The boom, buzzing, hissing or crackling right before the glimmer of the sparkles in the sky is usually a sign that the Fourth of July is right around the corner.
The noises have been heard across the country for days, even weeks, leading up to the holiday. The increased usage of fireworks has raised concerns from officials in some cities like Syracuse and elsewhere across America, where officers have begun investigating the use of illegal fireworks.
The city of Cortland Police Department has been receiving about three to four phone calls a day regarding fireworks, said Lt. David Guerrera.
“That’s normal for us, nothing like they’re having in Syracuse, New York City or Washington where it’s almost like a war with people setting them off,” he said.
But not everybody. Lisa Bengeyfield of Moravia was at the TNT tent in the parking lot of Walmart on Bennie Road in Cortlandville on Monday, buying legal sparklers for her children.
“I just wanted to get some sparklers for my kids,” Bengeyfield said. She prefers them because she feels they’re safer than larger ones.
Mind the pets
• Leave pets at home when you go to parties, fireworks displays, parades or loud gatherings, all of which can frighten a pet.
• Consider putting your pets in a safe, escape-proof room or crate during parties and fireworks.
• Keep horses and livestock in safely fenced areas and as far from the excitement and noise as possible.
• Keep sparklers, glow sticks, fireworks, charcoal and kabob skewers away from curious pets.
• Turn on some soft music and move your pet into an interior room with no windows.
• An anxiety vest may work in some cases — if you don’t have one, try a snug-fitting T-shirt.
• If you and your veterinarian decide anti-anxiety medication is the best route, give a practice dose before the big night to see how your pet responds. Never share the medication with another pet or give more than the recommended amount.
• Some dogs will eat anything, regardless of how it tastes — including fireworks, which contain several chemicals and heavy metals. If you set off fireworks at home, thoroughly clean the area before letting your dog have access.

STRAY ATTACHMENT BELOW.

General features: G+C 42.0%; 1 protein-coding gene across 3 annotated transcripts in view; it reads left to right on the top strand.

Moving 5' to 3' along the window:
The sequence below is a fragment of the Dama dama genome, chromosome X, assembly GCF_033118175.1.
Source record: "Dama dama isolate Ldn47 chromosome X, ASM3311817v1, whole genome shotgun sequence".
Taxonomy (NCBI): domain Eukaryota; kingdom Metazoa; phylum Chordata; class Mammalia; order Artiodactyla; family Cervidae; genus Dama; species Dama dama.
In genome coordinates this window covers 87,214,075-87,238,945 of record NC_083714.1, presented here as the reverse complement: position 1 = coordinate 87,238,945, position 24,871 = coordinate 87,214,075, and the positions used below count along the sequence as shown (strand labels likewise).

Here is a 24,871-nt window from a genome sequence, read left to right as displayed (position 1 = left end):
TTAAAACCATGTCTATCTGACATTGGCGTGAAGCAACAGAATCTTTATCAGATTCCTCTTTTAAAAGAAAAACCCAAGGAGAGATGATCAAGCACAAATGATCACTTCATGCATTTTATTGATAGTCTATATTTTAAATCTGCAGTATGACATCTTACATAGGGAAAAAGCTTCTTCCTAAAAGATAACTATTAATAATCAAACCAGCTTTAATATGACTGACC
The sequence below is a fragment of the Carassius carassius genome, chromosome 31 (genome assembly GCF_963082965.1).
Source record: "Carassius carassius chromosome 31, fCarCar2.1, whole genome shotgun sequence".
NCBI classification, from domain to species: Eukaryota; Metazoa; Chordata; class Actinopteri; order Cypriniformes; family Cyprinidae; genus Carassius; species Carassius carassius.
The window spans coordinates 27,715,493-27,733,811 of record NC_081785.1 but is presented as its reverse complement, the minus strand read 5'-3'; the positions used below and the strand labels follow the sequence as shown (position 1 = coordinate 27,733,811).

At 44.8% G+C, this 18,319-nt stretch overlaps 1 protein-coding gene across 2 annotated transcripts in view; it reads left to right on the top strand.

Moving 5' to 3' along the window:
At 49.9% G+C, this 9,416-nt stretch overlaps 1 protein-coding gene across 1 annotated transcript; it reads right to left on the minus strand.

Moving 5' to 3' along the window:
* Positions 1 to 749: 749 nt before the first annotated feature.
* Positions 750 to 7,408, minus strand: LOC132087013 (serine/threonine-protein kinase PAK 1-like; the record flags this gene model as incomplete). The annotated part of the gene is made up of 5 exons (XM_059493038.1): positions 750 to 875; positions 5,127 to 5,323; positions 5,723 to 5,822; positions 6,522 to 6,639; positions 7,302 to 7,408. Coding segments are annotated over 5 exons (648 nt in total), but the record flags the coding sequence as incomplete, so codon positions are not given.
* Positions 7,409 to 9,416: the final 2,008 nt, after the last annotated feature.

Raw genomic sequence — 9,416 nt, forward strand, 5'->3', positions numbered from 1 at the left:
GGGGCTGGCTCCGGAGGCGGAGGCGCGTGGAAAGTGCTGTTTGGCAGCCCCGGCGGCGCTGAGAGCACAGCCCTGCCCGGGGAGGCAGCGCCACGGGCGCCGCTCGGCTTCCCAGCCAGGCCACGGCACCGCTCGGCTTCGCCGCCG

— Sources: American Society for Prevention of Cruelty to Animals and American Veterinary Medical Association.
Some calls to police have come about legal fireworks, but most are about people shooting off illegal ones.
In fact, Guerrera said police received a tip over the weekend regarding someone being able to buy illegal fireworks in the state. He said officers will investigate and make sure whoever sells fireworks sells only legal ones.
“We try to identify who has them and try to make an arrest if possible,” he said.
But an arrest can be hard to make, said Cortland County Sheriff Mark Helms, who is preparing to increase patrols over the holiday weekend to find those using illegal fireworks.
“By the time we get there, they’re usually done,” Helm said. Then, he said, the officer must prove the noise was a firework and who specifically had it.
“A lot of times it’s hard to prove,” he said. “If we have enough to make arrests, then we do.”
On Monday, Gov. Andrew Cuomo announced that state troopers will form a detail until Friday to stop people from bringing in illegal fireworks from Pennsylvania. In fact, a Tully man was charged Sunday in Broome County after troopers found him with $2,700 worth of fireworks.
The hope is to curb the use of illegal fireworks in many areas, especially residential settings, which can affect people’s pets and veterans.
“It does affect a lot of veterans,” said Norm Stitzel, a vet and the founder of Veteran Search and Rescue, which connects veterans with community resources. “Of course, dogs and veterans are going to act a little different.”
Many veterans will try to avoid an area if they know fireworks are planned to go off, but the hard part is when they unexpectedly begin going off in their neighborhoods.
“The boom of it going up and the boom going off is enough to trigger someone,” he said.
However, the other concern is how dangerous fireworks can be. If not done properly, they can cause minor to serious burns, said city fire Capt. Colleen Price.
“If you think about sparklers, they’re close to 2,000 degrees when those little sparks go off,” she said.
Most sparkling devices, which are allowed in the state, aren’t meant to be held in someone’s hands when you set them off, she said, so preparing an area to set them off is important.
The area should be raked and free of material that could catch fire. It should be dampened, too.
“Put them in a solid container like a planter full of sand,” Price said. A “sandy spot is a good way to make sure you’re not lighting grass on fire.”
She also said have a hose or fire extinguisher on hand.
“I’ve had them done in my area and I find remnants of the stuff on my roof or in my driveway there’s always the possibility of setting something on fire,” Stitzel said.
If you do burn yourself and it’s minor, you want to cool the burn, but if it’s major and swelling begins, then call 911. Price also said don’t wear jewelry like rings when handling devices because swelling could make it hard to get the jewelry off.